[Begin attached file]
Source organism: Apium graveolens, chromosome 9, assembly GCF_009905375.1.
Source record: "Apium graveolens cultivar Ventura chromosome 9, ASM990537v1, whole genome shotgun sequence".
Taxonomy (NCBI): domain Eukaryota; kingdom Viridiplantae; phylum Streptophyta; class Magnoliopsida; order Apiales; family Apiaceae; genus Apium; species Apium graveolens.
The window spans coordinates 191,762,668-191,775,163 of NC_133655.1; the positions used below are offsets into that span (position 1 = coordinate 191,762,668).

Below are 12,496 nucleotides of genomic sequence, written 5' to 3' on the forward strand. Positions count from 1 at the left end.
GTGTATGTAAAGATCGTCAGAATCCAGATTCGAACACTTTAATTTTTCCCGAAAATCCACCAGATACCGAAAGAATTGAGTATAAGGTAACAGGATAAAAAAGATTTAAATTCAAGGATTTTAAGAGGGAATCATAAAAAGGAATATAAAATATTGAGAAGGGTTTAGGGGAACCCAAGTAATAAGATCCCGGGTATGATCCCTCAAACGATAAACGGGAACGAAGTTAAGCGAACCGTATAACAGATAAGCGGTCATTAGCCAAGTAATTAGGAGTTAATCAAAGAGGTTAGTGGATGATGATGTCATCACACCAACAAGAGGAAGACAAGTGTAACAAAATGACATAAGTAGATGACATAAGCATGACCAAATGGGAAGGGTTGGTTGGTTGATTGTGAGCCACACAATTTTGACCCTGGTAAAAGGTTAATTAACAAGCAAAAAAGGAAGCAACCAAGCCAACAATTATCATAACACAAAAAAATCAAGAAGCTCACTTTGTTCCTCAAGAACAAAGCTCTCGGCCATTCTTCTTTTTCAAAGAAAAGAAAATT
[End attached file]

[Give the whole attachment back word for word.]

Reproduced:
Source organism: Apium graveolens, chromosome 9, assembly GCF_009905375.1.
Source record: "Apium graveolens cultivar Ventura chromosome 9, ASM990537v1, whole genome shotgun sequence".
Taxonomy (NCBI): domain Eukaryota; kingdom Viridiplantae; phylum Streptophyta; class Magnoliopsida; order Apiales; family Apiaceae; genus Apium; species Apium graveolens.
The window spans coordinates 191,762,668-191,775,163 of NC_133655.1; the positions used below are offsets into that span (position 1 = coordinate 191,762,668).

Below are 12,496 nucleotides of genomic sequence, written 5' to 3' on the forward strand. Positions count from 1 at the left end.
GTGTATGTAAAGATCGTCAGAATCCAGATTCGAACACTTTAATTTTTCCCGAAAATCCACCAGATACCGAAAGAATTGAGTATAAGGTAACAGGATAAAAAAGATTTAAATTCAAGGATTTTAAGAGGGAATCATAAAAAGGAATATAAAATATTGAGAAGGGTTTAGGGGAACCCAAGTAATAAGATCCCGGGTATGATCCCTCAAACGATAAACGGGAACGAAGTTAAGCGAACCGTATAACAGATAAGCGGTCATTAGCCAAGTAATTAGGAGTTAATCAAAGAGGTTAGTGGATGATGATGTCATCACACCAACAAGAGGAAGACAAGTGTAACAAAATGACATAAGTAGATGACATAAGCATGACCAAATGGGAAGGGTTGGTTGGTTGATTGTGAGCCACACAATTTTGACCCTGGTAAAAGGTTAATTAACAAGCAAAAAAGGAAGCAACCAAGCCAACAATTATCATAACACAAAAAAATCAAGAAGCTCACTTTGTTCCTCAAGAACAAAGCTCTCGGCCATTCTTCTTTTTCAAAGAAAAGAAAATT